Dedicating a lifetime to being a watch collector finally resulted in my grail sitting in watch box...
I've always been fascinated by wrist watches, for as long as I can remember. My earliest recollection was at around 6 when my father showed me his very well used/loved and highly patina'd, late '50s Omega Seamaster (which he acquired whilst in the Merchant Navy when on shore-leave in Hong Kong), and his father's beautiful, hand-winding Roamer from the same era.
Added to this later was my mother's father's engraved retirement gift of an unknown watch, in 1937.
Aged 7, along with my father, I attended a viewing of my first James Bond film at the cinema: 'Live & Let Die' - in addition to some amazing stunts that many a schoolboy (or girl) would love, seeing Roger Moore's Rolex Submariner transform into an industrial-strength magnet and mini rotating buzz-saw that would aid him to escape from the evil villain's underground lair, was beyond awesome. The images of that watch have stayed with me ever since and my love of the Bond franchise, and to some extent, watches, kicked off.
Fast forward 30+ years and I attend the 007 Memorabilia Auction at Christie's in South Kensington, London. I was keen to bid on the aforementioned Submariner lot; I so needed that watch in my collection, who cares if it didn't work and was only the prop version! Needless to say the literally useless watch sold for as much as a modern day sports car and I left empty handed, other than acquiring an autograph off the late, great Desmond Llewellyn ('Q') who'd been sitting right behind me all along.
My love for all things Bond and watches had been reignited and my attention turned to 007's new choice of wear: the Omega Seamaster Professional 300 CoAxial, affectionately known by fans as the SMP (ref 2220.80.00).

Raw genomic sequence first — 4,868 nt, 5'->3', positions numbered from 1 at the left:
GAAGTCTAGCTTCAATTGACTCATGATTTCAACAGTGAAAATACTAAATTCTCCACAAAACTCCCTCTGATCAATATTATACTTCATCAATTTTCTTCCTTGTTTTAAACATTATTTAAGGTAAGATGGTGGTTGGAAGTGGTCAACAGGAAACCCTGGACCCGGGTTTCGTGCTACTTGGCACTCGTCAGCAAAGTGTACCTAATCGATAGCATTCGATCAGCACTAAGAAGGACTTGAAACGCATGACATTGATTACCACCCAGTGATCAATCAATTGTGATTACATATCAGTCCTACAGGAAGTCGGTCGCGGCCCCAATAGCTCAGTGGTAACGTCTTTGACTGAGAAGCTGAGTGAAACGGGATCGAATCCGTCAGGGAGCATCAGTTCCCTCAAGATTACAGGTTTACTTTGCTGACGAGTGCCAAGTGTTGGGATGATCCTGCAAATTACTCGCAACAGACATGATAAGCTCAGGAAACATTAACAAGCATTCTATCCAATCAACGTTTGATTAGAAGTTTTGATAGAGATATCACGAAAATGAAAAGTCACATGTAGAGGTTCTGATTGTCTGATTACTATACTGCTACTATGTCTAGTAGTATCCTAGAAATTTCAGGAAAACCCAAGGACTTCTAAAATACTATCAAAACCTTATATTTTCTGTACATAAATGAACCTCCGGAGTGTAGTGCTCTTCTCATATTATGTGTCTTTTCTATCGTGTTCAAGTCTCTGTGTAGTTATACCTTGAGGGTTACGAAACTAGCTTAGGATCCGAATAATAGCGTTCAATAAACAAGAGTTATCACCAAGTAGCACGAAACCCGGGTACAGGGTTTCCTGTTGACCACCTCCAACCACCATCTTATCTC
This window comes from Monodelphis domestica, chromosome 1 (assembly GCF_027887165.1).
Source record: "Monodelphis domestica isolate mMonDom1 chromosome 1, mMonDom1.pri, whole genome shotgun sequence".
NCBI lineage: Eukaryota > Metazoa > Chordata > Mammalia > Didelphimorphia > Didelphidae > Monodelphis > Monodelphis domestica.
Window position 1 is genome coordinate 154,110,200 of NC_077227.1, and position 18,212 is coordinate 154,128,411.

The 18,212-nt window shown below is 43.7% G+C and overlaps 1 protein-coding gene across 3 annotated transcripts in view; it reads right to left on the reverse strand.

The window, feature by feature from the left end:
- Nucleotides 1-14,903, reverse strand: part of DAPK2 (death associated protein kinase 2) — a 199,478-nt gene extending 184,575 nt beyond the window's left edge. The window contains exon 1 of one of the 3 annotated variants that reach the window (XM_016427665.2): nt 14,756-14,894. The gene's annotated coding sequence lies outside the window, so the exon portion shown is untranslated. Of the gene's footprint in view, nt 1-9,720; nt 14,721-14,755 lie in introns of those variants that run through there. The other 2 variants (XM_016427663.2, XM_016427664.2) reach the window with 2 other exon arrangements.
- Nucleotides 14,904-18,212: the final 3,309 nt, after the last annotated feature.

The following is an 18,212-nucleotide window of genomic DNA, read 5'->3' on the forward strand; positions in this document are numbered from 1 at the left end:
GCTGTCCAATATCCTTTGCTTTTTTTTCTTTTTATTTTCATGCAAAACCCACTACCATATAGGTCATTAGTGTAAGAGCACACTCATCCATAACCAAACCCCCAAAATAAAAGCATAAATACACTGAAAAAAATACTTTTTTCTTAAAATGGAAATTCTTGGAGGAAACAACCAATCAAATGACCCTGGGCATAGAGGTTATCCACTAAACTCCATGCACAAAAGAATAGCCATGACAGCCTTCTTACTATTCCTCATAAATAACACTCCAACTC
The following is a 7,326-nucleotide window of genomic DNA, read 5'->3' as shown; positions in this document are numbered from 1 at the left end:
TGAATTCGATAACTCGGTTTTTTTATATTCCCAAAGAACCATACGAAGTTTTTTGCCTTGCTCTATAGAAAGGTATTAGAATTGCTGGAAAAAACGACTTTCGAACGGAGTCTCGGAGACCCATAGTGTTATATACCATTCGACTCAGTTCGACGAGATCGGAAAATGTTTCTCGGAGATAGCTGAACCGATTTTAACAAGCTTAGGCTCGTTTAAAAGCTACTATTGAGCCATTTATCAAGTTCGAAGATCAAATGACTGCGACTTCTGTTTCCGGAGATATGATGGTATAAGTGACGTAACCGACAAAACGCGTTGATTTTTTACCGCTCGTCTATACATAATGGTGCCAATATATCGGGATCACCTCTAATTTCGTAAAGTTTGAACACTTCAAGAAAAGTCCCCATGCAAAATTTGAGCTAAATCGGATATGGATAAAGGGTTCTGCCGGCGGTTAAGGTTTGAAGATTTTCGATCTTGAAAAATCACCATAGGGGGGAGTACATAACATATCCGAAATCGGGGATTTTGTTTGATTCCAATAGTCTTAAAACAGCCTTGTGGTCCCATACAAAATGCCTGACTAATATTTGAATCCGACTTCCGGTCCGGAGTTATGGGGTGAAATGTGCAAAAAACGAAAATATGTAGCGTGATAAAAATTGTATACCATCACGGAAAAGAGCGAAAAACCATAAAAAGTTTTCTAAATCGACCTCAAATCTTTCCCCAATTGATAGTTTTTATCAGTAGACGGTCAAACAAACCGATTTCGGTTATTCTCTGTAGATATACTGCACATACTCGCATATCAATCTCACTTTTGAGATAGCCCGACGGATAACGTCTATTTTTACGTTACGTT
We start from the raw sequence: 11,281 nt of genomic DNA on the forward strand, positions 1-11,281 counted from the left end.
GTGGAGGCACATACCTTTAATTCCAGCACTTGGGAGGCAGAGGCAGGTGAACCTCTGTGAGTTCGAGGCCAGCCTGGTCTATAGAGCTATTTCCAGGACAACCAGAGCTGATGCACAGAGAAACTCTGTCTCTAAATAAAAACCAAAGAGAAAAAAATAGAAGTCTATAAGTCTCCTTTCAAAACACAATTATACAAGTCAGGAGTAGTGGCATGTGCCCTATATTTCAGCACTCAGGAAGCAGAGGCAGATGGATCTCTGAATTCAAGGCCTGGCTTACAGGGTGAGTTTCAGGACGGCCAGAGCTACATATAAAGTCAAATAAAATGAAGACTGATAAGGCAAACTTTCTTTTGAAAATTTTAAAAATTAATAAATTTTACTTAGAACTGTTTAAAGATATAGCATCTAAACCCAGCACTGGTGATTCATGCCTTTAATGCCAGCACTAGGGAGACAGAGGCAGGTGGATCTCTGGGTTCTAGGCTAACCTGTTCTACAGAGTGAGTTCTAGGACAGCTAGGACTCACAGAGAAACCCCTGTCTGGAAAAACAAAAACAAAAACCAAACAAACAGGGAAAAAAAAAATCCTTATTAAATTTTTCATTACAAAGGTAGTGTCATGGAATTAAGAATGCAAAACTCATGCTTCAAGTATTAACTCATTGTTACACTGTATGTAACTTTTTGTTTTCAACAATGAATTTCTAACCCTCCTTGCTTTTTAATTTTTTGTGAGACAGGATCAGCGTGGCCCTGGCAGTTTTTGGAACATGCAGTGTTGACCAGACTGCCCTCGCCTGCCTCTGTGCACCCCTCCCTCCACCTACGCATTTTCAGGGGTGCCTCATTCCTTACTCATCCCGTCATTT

As most watch enthusiasts will appreciate, most of us have a 'grail' - something horolistically pornographic that we covet yet is often either financially unachievable and/or, conversely, something that we could one day feasibly possess, albeit in exchange for a kidney and/or child etc. In my case, my grail was quite likely of the latter, but not wishing to sell an internal organ or one of my offspring, I decided to take a look at my collection and 'flip' a few to part-fund my grail when the time would (eventually) come.
After several financial setbacks my grail watch was still a grail, a realistically unaffordable 'want to have' that continuously kept slipping away .. that is, until one fortuitous day in the summer of 2017......
Whilst drooling over the beauties in a local watch dealership window, there, sitting proudly on a plinth, was a limited edition James Bond Omega SMP, (ref 2226.80.00). And next to it a price ticket that was too good to walk away from. So my grail acquisition, to sate my love of all things Bond and Omega, had been realised in one go. And I still have both kidneys, and my children too!